Two-thirds (66%) of employer respondents predict that borrowing and managing debt will be the main financial wellness driver for 2018, according to research by Nudge.
Its The financial wellness playbook 2018 report, which surveyed 205 UK employers, representing a total of 1,516,733 employees, also found that 92% of respondents believe that a financial wellness strategy is best delivered as an ongoing financial education programme combined with access to appropriate employee benefits.
The research also found:
- 72% of respondents feel that levels of financial stress in their organisation are at the same level as 12 months ago, and 28% think it is greater than 12 months ago.
- 65% of respondents predict being able to budget to live within income levels will be the main financial wellness driver for 2018. Other employee financial drivers foreseen for 2018 include affording childcare costs (57%), coping with the impact of Brexit on the UK economy (55%), saving towards financial goals (50%), and retirement planning (50%).
- 30% of respondents already provide financial education, 17% are in the process of introducing it, and 49% are considering introducing a financial education programme.
- 74% of respondents offer a workplace pension, but do not include it as part of an integrated financial wellness strategy, 77% do not integrate their childcare vouchers or support into a financial wellness approach, and 74% do not include their life assurance provision within a financial wellbeing strategy.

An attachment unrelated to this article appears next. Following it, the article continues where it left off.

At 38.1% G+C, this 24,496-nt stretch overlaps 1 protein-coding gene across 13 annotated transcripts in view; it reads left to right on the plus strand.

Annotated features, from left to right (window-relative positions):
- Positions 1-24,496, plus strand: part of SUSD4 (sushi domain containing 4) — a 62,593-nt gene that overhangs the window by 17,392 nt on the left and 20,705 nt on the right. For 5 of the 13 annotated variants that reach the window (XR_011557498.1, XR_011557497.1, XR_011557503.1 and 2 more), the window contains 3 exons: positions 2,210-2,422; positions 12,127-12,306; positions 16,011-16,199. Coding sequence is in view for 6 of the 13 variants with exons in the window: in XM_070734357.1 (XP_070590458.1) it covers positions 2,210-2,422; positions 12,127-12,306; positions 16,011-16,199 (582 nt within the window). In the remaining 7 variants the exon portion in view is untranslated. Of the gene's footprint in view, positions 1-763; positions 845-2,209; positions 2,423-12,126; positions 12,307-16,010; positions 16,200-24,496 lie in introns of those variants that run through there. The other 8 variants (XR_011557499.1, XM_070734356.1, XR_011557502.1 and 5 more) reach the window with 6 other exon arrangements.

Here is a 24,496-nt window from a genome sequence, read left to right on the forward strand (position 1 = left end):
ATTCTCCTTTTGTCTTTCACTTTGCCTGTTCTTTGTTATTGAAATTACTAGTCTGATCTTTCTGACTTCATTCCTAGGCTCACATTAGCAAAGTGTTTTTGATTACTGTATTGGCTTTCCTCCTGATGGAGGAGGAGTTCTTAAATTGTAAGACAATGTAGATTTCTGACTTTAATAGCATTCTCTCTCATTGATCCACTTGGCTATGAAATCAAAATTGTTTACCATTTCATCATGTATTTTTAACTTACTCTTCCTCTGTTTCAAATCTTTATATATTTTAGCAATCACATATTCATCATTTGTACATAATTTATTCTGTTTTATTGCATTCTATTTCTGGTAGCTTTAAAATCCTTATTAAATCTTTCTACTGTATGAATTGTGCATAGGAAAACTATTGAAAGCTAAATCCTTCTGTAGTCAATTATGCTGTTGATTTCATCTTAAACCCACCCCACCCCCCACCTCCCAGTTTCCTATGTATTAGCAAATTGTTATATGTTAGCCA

- 94% of respondents believe that financial education should help employees better understand and manage their money, 71% think it should help communicate employee benefit options, 66% feel financial education is a means of better understanding their employees’ needs, and 52% think that financial education within a financial wellness strategy can help employees make more informed flexible benefits choices.
- 85% of respondents view independence as important from a financial education provider, 83% want an inclusive provider, and 80% want accessibility, such as on-demand services, from their provider.
- 73% of respondents view confidentiality as important from their financial education provider, and 68% think integration is important, to support their wider employee benefits strategy.
- 77% of respondents think their employees require financial education on everyday finances, a further 77% believe their staff need education on savings, 77% feel their employees require financial education on debt and borrowing, and 74% think their staff need education around budgeting.
Jeremy Beament (pictured), director at Nudge, said: “In 2017, the financial wellness market exploded with pensions, engagement and wellbeing [as] the major drivers. Although it’s positive to see such widespread understanding of why there’s a clear business case to improve employees financial wellness, the gap between this aspiration and the support organisations currently provide, remains wide.
“A joined-up financial wellness strategy will comprise of a comprehensive financial education [programme] combined with access to relevant employee benefits. Each element should promote the others, cohesively making the strategy greater than the sum of the parts. Despite this, our research showed that [surprisingly] few organisations have created an integrated financial wellness strategy.”